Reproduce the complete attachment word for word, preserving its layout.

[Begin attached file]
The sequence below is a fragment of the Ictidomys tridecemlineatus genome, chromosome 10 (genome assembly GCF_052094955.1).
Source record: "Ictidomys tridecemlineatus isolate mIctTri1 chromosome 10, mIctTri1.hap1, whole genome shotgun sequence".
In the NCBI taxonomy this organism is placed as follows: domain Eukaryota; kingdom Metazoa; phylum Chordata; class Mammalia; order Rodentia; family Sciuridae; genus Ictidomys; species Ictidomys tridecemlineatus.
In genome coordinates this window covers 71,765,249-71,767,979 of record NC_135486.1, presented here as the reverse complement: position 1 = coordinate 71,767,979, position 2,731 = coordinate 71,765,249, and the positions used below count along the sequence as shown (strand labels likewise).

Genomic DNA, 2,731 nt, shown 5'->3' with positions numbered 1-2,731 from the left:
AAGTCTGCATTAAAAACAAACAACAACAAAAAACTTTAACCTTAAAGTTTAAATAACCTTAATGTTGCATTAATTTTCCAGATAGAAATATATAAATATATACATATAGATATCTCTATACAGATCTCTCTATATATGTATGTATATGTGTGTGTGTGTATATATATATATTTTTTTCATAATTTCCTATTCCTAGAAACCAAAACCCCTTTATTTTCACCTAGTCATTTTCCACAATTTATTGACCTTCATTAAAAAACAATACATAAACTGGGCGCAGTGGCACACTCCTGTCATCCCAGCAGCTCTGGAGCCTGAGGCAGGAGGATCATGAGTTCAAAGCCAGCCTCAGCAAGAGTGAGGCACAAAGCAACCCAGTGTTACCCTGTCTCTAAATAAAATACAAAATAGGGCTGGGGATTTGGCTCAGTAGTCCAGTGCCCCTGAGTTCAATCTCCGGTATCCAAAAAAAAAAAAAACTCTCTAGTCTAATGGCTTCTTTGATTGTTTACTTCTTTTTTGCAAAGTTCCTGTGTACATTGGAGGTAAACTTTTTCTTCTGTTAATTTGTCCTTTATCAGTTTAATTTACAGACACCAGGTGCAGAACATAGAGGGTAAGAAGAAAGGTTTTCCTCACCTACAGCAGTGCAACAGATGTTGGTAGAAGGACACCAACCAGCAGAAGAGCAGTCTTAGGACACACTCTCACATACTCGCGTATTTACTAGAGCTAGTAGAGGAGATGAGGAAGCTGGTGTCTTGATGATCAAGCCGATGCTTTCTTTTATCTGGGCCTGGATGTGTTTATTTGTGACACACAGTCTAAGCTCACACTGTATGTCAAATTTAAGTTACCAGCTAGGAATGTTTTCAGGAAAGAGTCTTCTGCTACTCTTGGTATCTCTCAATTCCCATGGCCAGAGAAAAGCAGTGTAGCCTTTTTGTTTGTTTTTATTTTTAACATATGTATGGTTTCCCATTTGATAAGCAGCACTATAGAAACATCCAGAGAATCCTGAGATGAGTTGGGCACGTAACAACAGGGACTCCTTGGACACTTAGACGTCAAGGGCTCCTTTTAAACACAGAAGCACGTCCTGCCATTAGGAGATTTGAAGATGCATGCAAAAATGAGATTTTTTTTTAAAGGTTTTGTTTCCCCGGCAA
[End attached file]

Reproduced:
The sequence below is a fragment of the Ictidomys tridecemlineatus genome, chromosome 10 (genome assembly GCF_052094955.1).
Source record: "Ictidomys tridecemlineatus isolate mIctTri1 chromosome 10, mIctTri1.hap1, whole genome shotgun sequence".
In the NCBI taxonomy this organism is placed as follows: domain Eukaryota; kingdom Metazoa; phylum Chordata; class Mammalia; order Rodentia; family Sciuridae; genus Ictidomys; species Ictidomys tridecemlineatus.
In genome coordinates this window covers 71,765,249-71,767,979 of record NC_135486.1, presented here as the reverse complement: position 1 = coordinate 71,767,979, position 2,731 = coordinate 71,765,249, and the positions used below count along the sequence as shown (strand labels likewise).

Genomic DNA, 2,731 nt, shown 5'->3' with positions numbered 1-2,731 from the left:
AAGTCTGCATTAAAAACAAACAACAACAAAAAACTTTAACCTTAAAGTTTAAATAACCTTAATGTTGCATTAATTTTCCAGATAGAAATATATAAATATATACATATAGATATCTCTATACAGATCTCTCTATATATGTATGTATATGTGTGTGTGTGTATATATATATATTTTTTTCATAATTTCCTATTCCTAGAAACCAAAACCCCTTTATTTTCACCTAGTCATTTTCCACAATTTATTGACCTTCATTAAAAAACAATACATAAACTGGGCGCAGTGGCACACTCCTGTCATCCCAGCAGCTCTGGAGCCTGAGGCAGGAGGATCATGAGTTCAAAGCCAGCCTCAGCAAGAGTGAGGCACAAAGCAACCCAGTGTTACCCTGTCTCTAAATAAAATACAAAATAGGGCTGGGGATTTGGCTCAGTAGTCCAGTGCCCCTGAGTTCAATCTCCGGTATCCAAAAAAAAAAAAAACTCTCTAGTCTAATGGCTTCTTTGATTGTTTACTTCTTTTTTGCAAAGTTCCTGTGTACATTGGAGGTAAACTTTTTCTTCTGTTAATTTGTCCTTTATCAGTTTAATTTACAGACACCAGGTGCAGAACATAGAGGGTAAGAAGAAAGGTTTTCCTCACCTACAGCAGTGCAACAGATGTTGGTAGAAGGACACCAACCAGCAGAAGAGCAGTCTTAGGACACACTCTCACATACTCGCGTATTTACTAGAGCTAGTAGAGGAGATGAGGAAGCTGGTGTCTTGATGATCAAGCCGATGCTTTCTTTTATCTGGGCCTGGATGTGTTTATTTGTGACACACAGTCTAAGCTCACACTGTATGTCAAATTTAAGTTACCAGCTAGGAATGTTTTCAGGAAAGAGTCTTCTGCTACTCTTGGTATCTCTCAATTCCCATGGCCAGAGAAAAGCAGTGTAGCCTTTTTGTTTGTTTTTATTTTTAACATATGTATGGTTTCCCATTTGATAAGCAGCACTATAGAAACATCCAGAGAATCCTGAGATGAGTTGGGCACGTAACAACAGGGACTCCTTGGACACTTAGACGTCAAGGGCTCCTTTTAAACACAGAAGCACGTCCTGCCATTAGGAGATTTGAAGATGCATGCAAAAATGAGATTTTTTTTTAAAGGTTTTGTTTCCCCGGCAA